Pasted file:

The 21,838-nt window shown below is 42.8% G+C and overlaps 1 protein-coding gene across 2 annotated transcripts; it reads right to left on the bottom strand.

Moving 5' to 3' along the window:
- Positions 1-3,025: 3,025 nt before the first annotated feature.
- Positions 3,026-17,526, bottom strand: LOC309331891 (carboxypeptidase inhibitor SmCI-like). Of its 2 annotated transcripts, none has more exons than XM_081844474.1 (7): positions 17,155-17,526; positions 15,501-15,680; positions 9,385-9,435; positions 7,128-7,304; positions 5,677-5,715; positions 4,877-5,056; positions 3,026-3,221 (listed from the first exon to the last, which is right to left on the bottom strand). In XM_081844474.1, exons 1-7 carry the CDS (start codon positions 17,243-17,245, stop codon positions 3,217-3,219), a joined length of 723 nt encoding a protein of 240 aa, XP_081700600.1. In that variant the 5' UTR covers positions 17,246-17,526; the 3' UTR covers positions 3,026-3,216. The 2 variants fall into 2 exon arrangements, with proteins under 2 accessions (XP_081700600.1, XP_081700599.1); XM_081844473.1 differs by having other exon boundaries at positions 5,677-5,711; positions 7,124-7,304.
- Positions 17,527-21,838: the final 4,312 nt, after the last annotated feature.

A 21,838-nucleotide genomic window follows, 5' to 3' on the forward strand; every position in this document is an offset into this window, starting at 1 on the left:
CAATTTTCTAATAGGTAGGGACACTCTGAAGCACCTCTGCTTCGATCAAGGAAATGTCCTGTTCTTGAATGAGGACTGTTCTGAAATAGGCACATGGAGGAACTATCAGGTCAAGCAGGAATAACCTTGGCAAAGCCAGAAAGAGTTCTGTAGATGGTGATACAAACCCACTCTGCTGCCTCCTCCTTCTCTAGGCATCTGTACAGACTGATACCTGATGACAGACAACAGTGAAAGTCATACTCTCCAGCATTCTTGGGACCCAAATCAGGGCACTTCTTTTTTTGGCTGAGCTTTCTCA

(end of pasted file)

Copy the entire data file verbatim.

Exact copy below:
The 21,838-nt window shown below is 42.8% G+C and overlaps 1 protein-coding gene across 2 annotated transcripts; it reads right to left on the bottom strand.

Moving 5' to 3' along the window:
- Positions 1-3,025: 3,025 nt before the first annotated feature.
- Positions 3,026-17,526, bottom strand: LOC309331891 (carboxypeptidase inhibitor SmCI-like). Of its 2 annotated transcripts, none has more exons than XM_081844474.1 (7): positions 17,155-17,526; positions 15,501-15,680; positions 9,385-9,435; positions 7,128-7,304; positions 5,677-5,715; positions 4,877-5,056; positions 3,026-3,221 (listed from the first exon to the last, which is right to left on the bottom strand). In XM_081844474.1, exons 1-7 carry the CDS (start codon positions 17,243-17,245, stop codon positions 3,217-3,219), a joined length of 723 nt encoding a protein of 240 aa, XP_081700600.1. In that variant the 5' UTR covers positions 17,246-17,526; the 3' UTR covers positions 3,026-3,216. The 2 variants fall into 2 exon arrangements, with proteins under 2 accessions (XP_081700600.1, XP_081700599.1); XM_081844473.1 differs by having other exon boundaries at positions 5,677-5,711; positions 7,124-7,304.
- Positions 17,527-21,838: the final 4,312 nt, after the last annotated feature.

A 21,838-nucleotide genomic window follows, 5' to 3' on the forward strand; every position in this document is an offset into this window, starting at 1 on the left:
CAATTTTCTAATAGGTAGGGACACTCTGAAGCACCTCTGCTTCGATCAAGGAAATGTCCTGTTCTTGAATGAGGACTGTTCTGAAATAGGCACATGGAGGAACTATCAGGTCAAGCAGGAATAACCTTGGCAAAGCCAGAAAGAGTTCTGTAGATGGTGATACAAACCCACTCTGCTGCCTCCTCCTTCTCTAGGCATCTGTACAGACTGATACCTGATGACAGACAACAGTGAAAGTCATACTCTCCAGCATTCTTGGGACCCAAATCAGGGCACTTCTTTTTTTGGCTGAGCTTTCTCA